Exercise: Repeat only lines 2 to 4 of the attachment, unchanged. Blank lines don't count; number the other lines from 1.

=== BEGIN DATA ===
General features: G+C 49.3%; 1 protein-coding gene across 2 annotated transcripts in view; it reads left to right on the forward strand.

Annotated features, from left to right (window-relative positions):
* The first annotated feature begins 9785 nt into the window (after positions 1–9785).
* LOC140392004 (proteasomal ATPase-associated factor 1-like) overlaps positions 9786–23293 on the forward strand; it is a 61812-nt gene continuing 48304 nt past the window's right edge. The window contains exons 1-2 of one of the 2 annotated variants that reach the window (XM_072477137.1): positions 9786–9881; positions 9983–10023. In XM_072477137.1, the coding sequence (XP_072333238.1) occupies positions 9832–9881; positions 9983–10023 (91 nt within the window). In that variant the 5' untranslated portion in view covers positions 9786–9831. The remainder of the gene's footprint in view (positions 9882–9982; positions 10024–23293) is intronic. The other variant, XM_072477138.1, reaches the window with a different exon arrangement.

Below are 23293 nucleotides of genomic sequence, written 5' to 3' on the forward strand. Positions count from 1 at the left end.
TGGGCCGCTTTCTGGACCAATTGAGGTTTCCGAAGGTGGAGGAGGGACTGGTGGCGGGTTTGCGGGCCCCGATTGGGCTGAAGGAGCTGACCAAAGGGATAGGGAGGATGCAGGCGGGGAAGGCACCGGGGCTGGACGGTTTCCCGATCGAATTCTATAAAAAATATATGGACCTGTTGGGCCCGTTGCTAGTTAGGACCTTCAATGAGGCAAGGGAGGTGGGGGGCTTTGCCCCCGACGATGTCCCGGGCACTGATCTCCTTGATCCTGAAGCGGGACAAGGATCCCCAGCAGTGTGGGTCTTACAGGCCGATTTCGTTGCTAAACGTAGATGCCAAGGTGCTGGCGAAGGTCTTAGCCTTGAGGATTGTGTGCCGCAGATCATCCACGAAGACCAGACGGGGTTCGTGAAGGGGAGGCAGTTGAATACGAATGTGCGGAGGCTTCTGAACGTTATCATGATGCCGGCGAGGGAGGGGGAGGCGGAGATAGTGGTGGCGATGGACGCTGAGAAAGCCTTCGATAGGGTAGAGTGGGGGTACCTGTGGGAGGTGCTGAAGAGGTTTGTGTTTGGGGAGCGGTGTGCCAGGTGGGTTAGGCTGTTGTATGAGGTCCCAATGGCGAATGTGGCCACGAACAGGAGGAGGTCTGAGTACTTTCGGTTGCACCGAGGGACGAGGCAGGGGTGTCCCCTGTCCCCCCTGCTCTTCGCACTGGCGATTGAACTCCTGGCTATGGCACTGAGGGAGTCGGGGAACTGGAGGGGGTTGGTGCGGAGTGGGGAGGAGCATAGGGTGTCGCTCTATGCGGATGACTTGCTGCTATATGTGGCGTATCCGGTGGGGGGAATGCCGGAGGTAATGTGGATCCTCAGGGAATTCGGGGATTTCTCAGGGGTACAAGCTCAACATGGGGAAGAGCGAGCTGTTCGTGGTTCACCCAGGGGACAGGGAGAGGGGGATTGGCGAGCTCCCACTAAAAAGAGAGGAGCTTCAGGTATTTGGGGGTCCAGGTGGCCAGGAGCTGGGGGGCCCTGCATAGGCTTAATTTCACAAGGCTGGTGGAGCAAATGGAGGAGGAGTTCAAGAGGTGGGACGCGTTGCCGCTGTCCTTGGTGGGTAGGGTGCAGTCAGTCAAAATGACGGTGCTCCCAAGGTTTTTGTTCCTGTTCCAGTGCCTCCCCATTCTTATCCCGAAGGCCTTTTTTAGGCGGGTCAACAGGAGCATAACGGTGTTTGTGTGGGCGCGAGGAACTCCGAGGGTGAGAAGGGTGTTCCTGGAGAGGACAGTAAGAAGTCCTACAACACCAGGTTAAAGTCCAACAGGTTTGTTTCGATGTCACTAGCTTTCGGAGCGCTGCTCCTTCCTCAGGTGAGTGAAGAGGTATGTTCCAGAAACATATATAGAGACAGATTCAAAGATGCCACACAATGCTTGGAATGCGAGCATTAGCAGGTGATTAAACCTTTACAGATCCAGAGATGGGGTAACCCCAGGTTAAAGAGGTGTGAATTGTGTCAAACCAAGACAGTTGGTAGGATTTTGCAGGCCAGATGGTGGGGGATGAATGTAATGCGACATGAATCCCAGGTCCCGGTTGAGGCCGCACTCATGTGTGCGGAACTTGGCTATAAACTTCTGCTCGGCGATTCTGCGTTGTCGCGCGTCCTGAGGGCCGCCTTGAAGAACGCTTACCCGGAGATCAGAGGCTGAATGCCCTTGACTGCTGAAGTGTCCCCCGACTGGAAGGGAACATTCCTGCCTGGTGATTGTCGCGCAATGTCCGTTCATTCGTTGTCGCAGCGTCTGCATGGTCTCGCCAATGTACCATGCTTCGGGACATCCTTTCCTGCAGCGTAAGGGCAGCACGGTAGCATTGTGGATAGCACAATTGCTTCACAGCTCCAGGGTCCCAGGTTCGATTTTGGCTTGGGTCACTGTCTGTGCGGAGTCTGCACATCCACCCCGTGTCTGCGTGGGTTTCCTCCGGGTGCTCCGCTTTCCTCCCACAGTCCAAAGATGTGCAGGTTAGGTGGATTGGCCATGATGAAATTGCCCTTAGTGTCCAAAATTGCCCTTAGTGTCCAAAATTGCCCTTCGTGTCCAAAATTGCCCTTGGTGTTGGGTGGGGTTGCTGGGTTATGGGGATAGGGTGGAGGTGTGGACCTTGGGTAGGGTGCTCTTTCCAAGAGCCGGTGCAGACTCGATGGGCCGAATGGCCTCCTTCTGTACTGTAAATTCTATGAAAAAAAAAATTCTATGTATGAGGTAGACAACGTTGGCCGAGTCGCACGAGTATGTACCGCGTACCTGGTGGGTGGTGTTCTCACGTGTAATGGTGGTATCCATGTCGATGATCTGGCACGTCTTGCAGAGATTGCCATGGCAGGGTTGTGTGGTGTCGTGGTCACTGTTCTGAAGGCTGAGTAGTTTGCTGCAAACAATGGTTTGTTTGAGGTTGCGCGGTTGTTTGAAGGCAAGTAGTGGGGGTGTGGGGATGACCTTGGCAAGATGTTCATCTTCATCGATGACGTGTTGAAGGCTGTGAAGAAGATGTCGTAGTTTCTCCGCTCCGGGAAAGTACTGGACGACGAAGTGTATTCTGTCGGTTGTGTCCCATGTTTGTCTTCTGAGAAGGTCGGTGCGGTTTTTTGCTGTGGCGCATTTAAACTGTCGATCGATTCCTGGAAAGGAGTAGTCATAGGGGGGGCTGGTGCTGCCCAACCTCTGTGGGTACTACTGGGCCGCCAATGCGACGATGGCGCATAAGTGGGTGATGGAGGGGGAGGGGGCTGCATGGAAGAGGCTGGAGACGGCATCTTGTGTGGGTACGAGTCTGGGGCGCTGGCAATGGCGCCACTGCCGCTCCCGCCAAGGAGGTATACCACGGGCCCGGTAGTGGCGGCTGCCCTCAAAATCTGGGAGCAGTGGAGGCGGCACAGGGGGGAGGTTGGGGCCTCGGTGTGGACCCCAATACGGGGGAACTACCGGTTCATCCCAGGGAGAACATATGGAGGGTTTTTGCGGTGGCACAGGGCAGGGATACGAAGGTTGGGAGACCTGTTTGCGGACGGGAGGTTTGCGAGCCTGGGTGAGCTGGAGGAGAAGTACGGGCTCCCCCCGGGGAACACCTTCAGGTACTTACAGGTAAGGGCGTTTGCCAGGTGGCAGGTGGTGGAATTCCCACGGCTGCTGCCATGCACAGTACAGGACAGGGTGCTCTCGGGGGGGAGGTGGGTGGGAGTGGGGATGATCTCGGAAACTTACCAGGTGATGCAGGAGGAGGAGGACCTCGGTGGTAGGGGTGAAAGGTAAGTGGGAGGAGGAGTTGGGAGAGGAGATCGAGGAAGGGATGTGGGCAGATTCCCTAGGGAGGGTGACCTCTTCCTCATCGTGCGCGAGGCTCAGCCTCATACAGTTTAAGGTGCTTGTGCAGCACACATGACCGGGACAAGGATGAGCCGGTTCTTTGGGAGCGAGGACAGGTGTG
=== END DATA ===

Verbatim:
Annotated features, from left to right (window-relative positions):
* The first annotated feature begins 9785 nt into the window (after positions 1–9785).
* LOC140392004 (proteasomal ATPase-associated factor 1-like) overlaps positions 9786–23293 on the forward strand; it is a 61812-nt gene continuing 48304 nt past the window's right edge. The window contains exons 1-2 of one of the 2 annotated variants that reach the window (XM_072477137.1): positions 9786–9881; positions 9983–10023. In XM_072477137.1, the coding sequence (XP_072333238.1) occupies positions 9832–9881; positions 9983–10023 (91 nt within the window). In that variant the 5' untranslated portion in view covers positions 9786–9831. The remainder of the gene's footprint in view (positions 9882–9982; positions 10024–23293) is intronic. The other variant, XM_072477138.1, reaches the window with a different exon arrangement.